What Should My Child Be Doing at 9 Months Old?
All parents wonder if their child has reached milestones at certain times in her development. Though children develop at differing rates, there are some things most 9-month-old babies typically can do. The American Academy of Pediatrics states that between 8 and 12 months a baby will become increasingly mobile. This gives the child her first taste of physical independence. There are many milestones to look for in a 9-month-old baby.
At 9 months, a baby is usually very attached to her parents and caregivers. She may fuss if a parent leaves the room. She may draw away from strangers and be resistant to what others want her to do. Around this time, the baby will start to imitate others in her behavior. She does not always play nicely with other babies. This is because she does not recognize others as equals. At this age, she needs to feel that someone is there to care for her. She enjoys social games such as peek-a-boo.
Physical and Motor Milestones
A baby at 9 months is able to crawl and may begin to walk. He may take steps while holding onto a table or sofa. He may also try to climb up stairs. At 9 months, an infant will put hands forward while pointing head down, to keep from falling. Typically, he can sit for long periods of time and can pull himself up to a standing position. He learns to let go of objects with his hands and puts everything in his mouth. He can pick up small objects with his thumb and index finger, which allows him to feed himself. He will shake or throw toys.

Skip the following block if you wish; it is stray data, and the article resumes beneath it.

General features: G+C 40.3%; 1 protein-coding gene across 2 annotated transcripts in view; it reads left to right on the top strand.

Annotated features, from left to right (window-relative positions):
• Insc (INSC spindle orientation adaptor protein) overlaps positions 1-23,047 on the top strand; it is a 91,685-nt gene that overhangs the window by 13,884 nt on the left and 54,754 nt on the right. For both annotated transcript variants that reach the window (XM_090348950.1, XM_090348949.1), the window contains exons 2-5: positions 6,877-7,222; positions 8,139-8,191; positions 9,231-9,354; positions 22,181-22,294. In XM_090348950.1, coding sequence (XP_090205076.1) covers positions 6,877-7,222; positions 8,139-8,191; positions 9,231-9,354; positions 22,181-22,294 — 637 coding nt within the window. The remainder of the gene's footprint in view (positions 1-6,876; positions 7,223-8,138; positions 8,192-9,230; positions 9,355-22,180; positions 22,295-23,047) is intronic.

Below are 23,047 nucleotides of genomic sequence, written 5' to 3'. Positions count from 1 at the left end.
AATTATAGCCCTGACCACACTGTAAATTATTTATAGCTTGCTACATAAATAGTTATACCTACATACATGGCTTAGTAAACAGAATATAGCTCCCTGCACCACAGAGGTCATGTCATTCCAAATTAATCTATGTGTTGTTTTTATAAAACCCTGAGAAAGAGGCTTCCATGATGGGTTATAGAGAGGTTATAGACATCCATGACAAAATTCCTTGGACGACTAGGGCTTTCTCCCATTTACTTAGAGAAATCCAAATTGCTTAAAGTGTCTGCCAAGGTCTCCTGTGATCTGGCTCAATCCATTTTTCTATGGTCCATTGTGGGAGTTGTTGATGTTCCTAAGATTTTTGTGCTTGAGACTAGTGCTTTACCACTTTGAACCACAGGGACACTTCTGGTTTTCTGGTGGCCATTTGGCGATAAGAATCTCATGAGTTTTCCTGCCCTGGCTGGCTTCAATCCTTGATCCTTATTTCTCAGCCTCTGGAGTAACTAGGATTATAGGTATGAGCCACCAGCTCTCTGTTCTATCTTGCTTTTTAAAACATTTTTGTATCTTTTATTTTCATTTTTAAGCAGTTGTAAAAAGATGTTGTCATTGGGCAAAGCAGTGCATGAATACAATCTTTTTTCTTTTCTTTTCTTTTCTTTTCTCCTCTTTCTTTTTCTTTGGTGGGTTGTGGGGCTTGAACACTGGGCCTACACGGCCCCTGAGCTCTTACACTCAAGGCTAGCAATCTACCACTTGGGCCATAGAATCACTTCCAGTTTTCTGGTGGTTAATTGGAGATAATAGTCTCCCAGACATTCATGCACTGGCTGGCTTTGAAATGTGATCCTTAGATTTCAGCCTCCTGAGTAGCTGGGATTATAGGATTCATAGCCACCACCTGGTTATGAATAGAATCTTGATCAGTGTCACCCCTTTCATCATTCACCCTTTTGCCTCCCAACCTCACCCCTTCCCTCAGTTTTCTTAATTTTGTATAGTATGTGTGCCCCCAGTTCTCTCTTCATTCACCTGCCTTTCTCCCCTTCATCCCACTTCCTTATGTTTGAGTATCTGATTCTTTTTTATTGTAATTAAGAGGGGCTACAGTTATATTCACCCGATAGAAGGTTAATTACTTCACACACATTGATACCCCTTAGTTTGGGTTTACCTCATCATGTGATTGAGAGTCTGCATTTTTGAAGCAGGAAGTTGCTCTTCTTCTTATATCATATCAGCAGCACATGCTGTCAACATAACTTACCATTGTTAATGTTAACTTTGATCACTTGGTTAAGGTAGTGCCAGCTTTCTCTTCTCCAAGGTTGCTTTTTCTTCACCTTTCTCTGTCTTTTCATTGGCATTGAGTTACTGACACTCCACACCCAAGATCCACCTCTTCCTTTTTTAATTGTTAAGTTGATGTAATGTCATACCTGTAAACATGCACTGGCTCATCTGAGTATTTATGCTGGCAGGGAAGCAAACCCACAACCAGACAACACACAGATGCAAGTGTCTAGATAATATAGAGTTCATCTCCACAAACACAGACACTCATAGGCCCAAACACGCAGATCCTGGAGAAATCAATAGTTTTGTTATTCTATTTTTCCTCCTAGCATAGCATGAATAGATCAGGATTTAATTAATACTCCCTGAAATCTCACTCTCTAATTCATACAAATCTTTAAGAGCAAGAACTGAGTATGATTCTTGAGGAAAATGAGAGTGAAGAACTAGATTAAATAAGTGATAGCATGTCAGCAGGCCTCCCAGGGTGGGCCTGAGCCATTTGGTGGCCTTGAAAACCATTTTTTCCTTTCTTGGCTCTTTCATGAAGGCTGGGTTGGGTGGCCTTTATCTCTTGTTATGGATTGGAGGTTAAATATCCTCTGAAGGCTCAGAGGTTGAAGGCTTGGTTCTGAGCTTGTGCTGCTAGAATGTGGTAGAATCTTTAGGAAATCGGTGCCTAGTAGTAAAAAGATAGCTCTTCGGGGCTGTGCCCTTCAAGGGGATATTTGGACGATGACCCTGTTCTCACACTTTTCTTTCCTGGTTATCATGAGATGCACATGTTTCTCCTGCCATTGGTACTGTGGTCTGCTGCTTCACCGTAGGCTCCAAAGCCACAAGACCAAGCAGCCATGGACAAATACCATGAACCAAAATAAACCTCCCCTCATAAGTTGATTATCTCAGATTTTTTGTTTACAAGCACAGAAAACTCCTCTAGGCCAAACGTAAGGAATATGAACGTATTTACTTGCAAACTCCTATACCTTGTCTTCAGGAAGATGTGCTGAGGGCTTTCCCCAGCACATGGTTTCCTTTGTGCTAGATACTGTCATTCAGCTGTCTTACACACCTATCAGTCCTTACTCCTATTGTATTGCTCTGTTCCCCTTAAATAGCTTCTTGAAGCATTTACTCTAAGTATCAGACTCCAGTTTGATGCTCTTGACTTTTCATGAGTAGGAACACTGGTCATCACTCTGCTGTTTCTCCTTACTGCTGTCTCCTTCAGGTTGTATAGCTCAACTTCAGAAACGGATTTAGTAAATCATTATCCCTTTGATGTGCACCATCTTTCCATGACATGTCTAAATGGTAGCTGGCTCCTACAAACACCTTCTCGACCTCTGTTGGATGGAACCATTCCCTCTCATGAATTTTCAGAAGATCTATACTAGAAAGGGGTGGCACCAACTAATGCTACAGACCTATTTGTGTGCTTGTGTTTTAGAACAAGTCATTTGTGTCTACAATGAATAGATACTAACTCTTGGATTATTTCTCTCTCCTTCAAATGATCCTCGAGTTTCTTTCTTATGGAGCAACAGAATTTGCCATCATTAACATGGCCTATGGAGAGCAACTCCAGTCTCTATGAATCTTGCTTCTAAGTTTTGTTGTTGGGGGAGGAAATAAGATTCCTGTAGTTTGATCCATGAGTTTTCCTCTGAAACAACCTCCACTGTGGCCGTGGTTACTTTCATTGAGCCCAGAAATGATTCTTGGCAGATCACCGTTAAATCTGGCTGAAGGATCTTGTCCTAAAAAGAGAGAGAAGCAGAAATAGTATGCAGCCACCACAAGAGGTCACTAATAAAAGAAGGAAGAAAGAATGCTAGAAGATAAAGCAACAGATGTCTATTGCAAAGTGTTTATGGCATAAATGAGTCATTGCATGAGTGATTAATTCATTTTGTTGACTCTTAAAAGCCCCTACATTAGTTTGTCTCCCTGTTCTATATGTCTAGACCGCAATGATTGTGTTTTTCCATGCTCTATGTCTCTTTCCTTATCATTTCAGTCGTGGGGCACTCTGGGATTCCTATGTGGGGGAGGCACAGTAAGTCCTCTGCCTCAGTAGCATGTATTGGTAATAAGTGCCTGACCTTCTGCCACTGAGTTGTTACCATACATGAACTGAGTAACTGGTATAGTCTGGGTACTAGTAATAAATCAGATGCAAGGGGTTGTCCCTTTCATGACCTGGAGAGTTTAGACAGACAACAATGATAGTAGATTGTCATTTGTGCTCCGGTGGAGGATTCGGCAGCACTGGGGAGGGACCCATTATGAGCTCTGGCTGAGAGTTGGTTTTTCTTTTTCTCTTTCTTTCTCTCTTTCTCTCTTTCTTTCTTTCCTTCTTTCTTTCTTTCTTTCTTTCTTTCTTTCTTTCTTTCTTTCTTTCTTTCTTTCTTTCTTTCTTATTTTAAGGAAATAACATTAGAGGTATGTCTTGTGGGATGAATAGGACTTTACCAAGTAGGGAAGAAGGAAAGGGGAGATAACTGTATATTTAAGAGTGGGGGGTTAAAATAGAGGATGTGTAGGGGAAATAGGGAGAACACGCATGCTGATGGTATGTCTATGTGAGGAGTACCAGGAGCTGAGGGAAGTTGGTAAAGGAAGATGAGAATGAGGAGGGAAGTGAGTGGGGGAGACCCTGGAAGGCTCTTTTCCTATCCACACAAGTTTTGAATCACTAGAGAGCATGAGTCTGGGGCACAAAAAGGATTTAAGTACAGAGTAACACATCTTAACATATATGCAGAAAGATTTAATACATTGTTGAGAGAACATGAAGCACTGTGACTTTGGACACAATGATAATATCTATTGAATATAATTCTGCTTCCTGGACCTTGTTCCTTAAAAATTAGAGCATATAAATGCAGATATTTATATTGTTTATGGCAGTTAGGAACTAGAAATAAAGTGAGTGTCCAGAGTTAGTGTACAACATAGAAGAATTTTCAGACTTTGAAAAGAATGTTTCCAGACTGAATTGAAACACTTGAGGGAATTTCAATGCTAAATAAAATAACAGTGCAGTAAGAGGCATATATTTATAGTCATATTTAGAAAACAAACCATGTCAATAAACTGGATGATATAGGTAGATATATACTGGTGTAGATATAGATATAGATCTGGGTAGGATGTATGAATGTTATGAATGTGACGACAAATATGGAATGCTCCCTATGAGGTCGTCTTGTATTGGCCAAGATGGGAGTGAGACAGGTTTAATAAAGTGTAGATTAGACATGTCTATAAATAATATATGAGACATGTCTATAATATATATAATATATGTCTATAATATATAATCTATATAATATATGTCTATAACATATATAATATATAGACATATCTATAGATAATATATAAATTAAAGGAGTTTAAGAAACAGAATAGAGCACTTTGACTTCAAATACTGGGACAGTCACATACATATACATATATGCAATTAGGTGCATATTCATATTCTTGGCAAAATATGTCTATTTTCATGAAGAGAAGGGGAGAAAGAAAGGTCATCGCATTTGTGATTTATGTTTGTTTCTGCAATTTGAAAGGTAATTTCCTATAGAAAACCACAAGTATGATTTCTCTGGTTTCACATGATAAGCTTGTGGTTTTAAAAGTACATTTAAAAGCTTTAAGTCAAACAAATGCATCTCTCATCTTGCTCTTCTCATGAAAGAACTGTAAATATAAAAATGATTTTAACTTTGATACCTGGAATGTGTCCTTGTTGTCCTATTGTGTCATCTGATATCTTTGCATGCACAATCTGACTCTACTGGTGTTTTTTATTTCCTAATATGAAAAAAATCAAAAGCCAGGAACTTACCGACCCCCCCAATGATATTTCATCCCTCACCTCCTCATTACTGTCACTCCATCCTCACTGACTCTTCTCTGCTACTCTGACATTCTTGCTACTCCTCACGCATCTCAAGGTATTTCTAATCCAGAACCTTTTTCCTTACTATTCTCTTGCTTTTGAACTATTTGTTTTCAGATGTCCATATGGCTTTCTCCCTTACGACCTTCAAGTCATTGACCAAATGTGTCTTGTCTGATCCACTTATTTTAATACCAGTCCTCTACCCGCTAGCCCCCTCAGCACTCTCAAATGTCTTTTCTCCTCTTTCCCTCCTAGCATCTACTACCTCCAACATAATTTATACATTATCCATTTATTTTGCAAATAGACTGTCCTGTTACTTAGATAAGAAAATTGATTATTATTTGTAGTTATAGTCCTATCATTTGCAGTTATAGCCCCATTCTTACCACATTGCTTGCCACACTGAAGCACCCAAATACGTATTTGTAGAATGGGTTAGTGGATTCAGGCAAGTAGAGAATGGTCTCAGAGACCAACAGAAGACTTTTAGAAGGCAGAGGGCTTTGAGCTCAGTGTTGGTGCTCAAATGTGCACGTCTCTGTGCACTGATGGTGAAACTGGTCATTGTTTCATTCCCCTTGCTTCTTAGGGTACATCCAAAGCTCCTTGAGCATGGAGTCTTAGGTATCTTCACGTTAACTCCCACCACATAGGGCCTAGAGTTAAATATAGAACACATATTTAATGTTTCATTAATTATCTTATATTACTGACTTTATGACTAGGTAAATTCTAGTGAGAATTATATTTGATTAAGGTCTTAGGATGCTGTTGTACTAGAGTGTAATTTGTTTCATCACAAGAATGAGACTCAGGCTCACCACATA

The 9-month-old child will make sounds such as "da-da." Such babbling, which is a combination of consonant and vowel sounds, later leads to formal words. A baby at 9 months will respond to her own name, and understands the word "no." She will cry in different ways to communicate such things as, "I am hungry," or "I am hurt." At 9 months, the baby will look for a ball that has rolled out of sight and will search for something hidden beneath a container or blanket. The baby's depth perception is beginning to develop around this age. She will spend a long time observing what's going on around her.
The American Academy states that early identification of developmental disorders is critical to the well-being of children and their families. They recommend that all children should receive developmental screenings using a standardized test. In the absence of risk factors or concerns from parents or guardians, a general developmental screening is recommended at the 9-, 18-, and 30-month doctor visits.
Talk to your pediatrician if your 9-month-old infant has not as yet put together simple sounds like "ba-ba," does not sit by herself, can not roll from one side to the other and does not shift a toy from one hand to another. Also talk to your child's doctor if she uses only one side of her body, has trouble crawling or does not crawl at all or her legs do not take on the weight of standing when assisted.